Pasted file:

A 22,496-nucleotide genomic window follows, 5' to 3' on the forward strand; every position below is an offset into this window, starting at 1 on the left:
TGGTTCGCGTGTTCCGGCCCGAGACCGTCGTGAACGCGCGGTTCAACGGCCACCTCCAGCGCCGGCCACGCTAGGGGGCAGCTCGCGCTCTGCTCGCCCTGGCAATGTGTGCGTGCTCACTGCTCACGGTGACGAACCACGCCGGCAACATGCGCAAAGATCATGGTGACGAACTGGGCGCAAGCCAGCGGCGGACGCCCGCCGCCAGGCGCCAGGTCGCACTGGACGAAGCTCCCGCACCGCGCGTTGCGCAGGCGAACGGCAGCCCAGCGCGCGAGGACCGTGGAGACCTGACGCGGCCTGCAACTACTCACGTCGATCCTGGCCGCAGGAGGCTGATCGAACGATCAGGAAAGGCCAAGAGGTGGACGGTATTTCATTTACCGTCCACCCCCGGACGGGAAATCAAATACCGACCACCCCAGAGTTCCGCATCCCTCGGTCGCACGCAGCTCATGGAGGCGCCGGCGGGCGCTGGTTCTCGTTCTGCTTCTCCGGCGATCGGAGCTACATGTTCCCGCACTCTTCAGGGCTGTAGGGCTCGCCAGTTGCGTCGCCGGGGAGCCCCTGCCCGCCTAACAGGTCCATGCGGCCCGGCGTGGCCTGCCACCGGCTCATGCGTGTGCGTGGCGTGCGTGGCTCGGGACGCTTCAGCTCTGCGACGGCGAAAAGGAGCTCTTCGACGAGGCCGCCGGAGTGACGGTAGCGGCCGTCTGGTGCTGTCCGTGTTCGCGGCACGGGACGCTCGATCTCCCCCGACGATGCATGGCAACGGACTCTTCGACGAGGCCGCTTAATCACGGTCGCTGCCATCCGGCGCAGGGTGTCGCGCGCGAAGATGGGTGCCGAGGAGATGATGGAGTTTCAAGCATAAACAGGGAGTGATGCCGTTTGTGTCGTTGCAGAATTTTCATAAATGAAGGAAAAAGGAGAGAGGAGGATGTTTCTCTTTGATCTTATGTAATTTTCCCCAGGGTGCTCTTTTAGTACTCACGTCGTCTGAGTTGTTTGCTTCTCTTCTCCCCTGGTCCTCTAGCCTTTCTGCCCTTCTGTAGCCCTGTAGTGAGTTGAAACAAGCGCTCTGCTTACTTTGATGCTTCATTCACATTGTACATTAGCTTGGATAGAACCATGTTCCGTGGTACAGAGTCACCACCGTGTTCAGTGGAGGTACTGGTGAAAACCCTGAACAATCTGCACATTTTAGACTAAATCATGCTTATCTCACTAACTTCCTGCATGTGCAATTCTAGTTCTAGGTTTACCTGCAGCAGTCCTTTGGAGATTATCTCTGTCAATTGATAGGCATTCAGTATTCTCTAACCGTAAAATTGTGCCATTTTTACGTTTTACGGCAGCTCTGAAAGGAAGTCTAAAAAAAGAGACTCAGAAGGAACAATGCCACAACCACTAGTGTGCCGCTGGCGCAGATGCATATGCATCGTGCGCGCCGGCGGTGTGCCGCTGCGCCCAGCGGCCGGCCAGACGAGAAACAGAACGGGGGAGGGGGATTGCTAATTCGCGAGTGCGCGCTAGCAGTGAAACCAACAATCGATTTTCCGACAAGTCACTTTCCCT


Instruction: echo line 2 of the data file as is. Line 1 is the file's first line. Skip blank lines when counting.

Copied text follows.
TGGTTCGCGTGTTCCGGCCCGAGACCGTCGTGAACGCGCGGTTCAACGGCCACCTCCAGCGCCGGCCACGCTAGGGGGCAGCTCGCGCTCTGCTCGCCCTGGCAATGTGTGCGTGCTCACTGCTCACGGTGACGAACCACGCCGGCAACATGCGCAAAGATCATGGTGACGAACTGGGCGCAAGCCAGCGGCGGACGCCCGCCGCCAGGCGCCAGGTCGCACTGGACGAAGCTCCCGCACCGCGCGTTGCGCAGGCGAACGGCAGCCCAGCGCGCGAGGACCGTGGAGACCTGACGCGGCCTGCAACTACTCACGTCGATCCTGGCCGCAGGAGGCTGATCGAACGATCAGGAAAGGCCAAGAGGTGGACGGTATTTCATTTACCGTCCACCCCCGGACGGGAAATCAAATACCGACCACCCCAGAGTTCCGCATCCCTCGGTCGCACGCAGCTCATGGAGGCGCCGGCGGGCGCTGGTTCTCGTTCTGCTTCTCCGGCGATCGGAGCTACATGTTCCCGCACTCTTCAGGGCTGTAGGGCTCGCCAGTTGCGTCGCCGGGGAGCCCCTGCCCGCCTAACAGGTCCATGCGGCCCGGCGTGGCCTGCCACCGGCTCATGCGTGTGCGTGGCGTGCGTGGCTCGGGACGCTTCAGCTCTGCGACGGCGAAAAGGAGCTCTTCGACGAGGCCGCCGGAGTGACGGTAGCGGCCGTCTGGTGCTGTCCGTGTTCGCGGCACGGGACGCTCGATCTCCCCCGACGATGCATGGCAACGGACTCTTCGACGAGGCCGCTTAATCACGGTCGCTGCCATCCGGCGCAGGGTGTCGCGCGCGAAGATGGGTGCCGAGGAGATGATGGAGTTTCAAGCATAAACAGGGAGTGATGCCGTTTGTGTCGTTGCAGAATTTTCATAAATGAAGGAAAAAGGAGAGAGGAGGATGTTTCTCTTTGATCTTATGTAATTTTCCCCAGGGTGCTCTTTTAGTACTCACGTCGTCTGAGTTGTTTGCTTCTCTTCTCCCCTGGTCCTCTAGCCTTTCTGCCCTTCTGTAGCCCTGTAGTGAGTTGAAACAAGCGCTCTGCTTACTTTGATGCTTCATTCACATTGTACATTAGCTTGGATAGAACCATGTTCCGTGGTACAGAGTCACCACCGTGTTCAGTGGAGGTACTGGTGAAAACCCTGAACAATCTGCACATTTTAGACTAAATCATGCTTATCTCACTAACTTCCTGCATGTGCAATTCTAGTTCTAGGTTTACCTGCAGCAGTCCTTTGGAGATTATCTCTGTCAATTGATAGGCATTCAGTATTCTCTAACCGTAAAATTGTGCCATTTTTACGTTTTACGGCAGCTCTGAAAGGAAGTCTAAAAAAAGAGACTCAGAAGGAACAATGCCACAACCACTAGTGTGCCGCTGGCGCAGATGCATATGCATCGTGCGCGCCGGCGGTGTGCCGCTGCGCCCAGCGGCCGGCCAGACGAGAAACAGAACGGGGGAGGGGGATTGCTAATTCGCGAGTGCGCGCTAGCAGTGAAACCAACAATCGATTTTCCGACAAGTCACTTTCCCT